The Rhythm of Peace
Anti-war weekend warriors mark third anniversary of Iraq invasion in Million Musician March
By Rachel Proctor May, Fri., March 24, 2006
As noon approached on Saturday morning, things were looking a bit bleak for the Million Musician March marking the third anniversary of the war in Iraq. The skies were as gray as Dick Cheney's hair, and intermittent rain kept many instruments in their cases, and marchers huddled in the parking bay of the downtown Federal Building. Organizers were roughly 999,900 musicians short of their target.
That's not to say the scene was sparse: There was a dumbek-toting Code Pinker ("I bought [the drum] thinking I'd learn how to play it, but it turns out I'm really bad," she said). The leftie geezer squad was out in full force, singing along with a guitar-strumming folkie. The rapper from a hip-hop group called the Arab League strolled about in an Osama bin Laden get-up, looking every bit like a stealth Republican out to discredit the peaceniks. And flitting among the crowd was fiddler and event organizer Richard Bowden in a three-cornered patriot's hat. "So it rained on our parade," he said. "It's already a success. If it reduces fear this much [pinching a thumb and forefinger together] then it's well worth it."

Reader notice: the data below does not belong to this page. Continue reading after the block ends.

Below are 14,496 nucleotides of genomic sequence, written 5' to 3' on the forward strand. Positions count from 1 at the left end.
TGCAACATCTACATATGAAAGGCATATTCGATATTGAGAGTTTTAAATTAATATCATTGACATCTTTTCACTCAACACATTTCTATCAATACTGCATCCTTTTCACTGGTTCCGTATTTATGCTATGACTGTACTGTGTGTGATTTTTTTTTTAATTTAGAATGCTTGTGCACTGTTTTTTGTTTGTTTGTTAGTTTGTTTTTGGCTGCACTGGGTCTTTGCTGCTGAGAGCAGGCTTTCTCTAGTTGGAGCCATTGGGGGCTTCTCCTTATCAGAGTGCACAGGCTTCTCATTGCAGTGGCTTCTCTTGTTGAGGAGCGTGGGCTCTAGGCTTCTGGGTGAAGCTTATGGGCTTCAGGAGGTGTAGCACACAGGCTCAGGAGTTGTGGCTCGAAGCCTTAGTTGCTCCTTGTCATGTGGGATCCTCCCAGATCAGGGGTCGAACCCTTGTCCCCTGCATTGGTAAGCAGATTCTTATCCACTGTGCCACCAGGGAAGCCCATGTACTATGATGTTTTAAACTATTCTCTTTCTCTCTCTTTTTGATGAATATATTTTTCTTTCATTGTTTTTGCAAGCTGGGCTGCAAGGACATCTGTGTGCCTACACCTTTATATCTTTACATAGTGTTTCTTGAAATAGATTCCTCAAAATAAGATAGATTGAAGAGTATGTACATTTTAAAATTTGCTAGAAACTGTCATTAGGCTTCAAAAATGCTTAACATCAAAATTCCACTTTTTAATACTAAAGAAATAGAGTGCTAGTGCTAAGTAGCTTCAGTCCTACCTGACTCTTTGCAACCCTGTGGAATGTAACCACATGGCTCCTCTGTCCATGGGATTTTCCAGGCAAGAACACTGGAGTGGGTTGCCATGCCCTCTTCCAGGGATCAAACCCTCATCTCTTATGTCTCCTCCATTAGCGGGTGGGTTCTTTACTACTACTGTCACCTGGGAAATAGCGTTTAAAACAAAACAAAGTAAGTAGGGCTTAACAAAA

Bowden organized the event in conjunction with Austin Against War. Ever since attending one of AAW's meetings, which he described as "like five people sitting around a table," he has considered the group somewhat deficient in the joie de vivre department. Given the strength of the Republican media machine, he said, the entertainment world has a duty to keep anti-war sentiment visible, and anti-war activities fun. "If you're waiting for Austin Against War to end the war, it's not going to happen," he said.
That's about when the tuba kicked up. A 10-piece horn ensemble, including such luminaries as Mark Rubin and Ephraim Owens, began strolling down Ninth Street toward Red River, New Orleans-style, accompanied by a kazoo, a Cadillac hubcap, a ukulele, several washboards, shakers galore, and one juggler. Marching funkily along Red River, the thousand-strong parade was at first met with blank stares by the throngs of SXSW-goers, who apparently didn't have a copy of Vice handy to check whether tubas are a "do" or a "don't."
But with some hooting from trumpeter Oliver Steck, who was definitely a "do" in bare chest, running shorts, and swim goggles, the parade earned applause as it rounded onto Sixth Street. Participants marched soggily to City Hall to kick off an afternoon of music, mud, and revolution. Removing his sousaphone, a soaked Rubin smiled and summed up the march to nobody in particular: "That didn't suck at all," he said.
For info on the next anti-war event, visit www.austinagainstwar.org.
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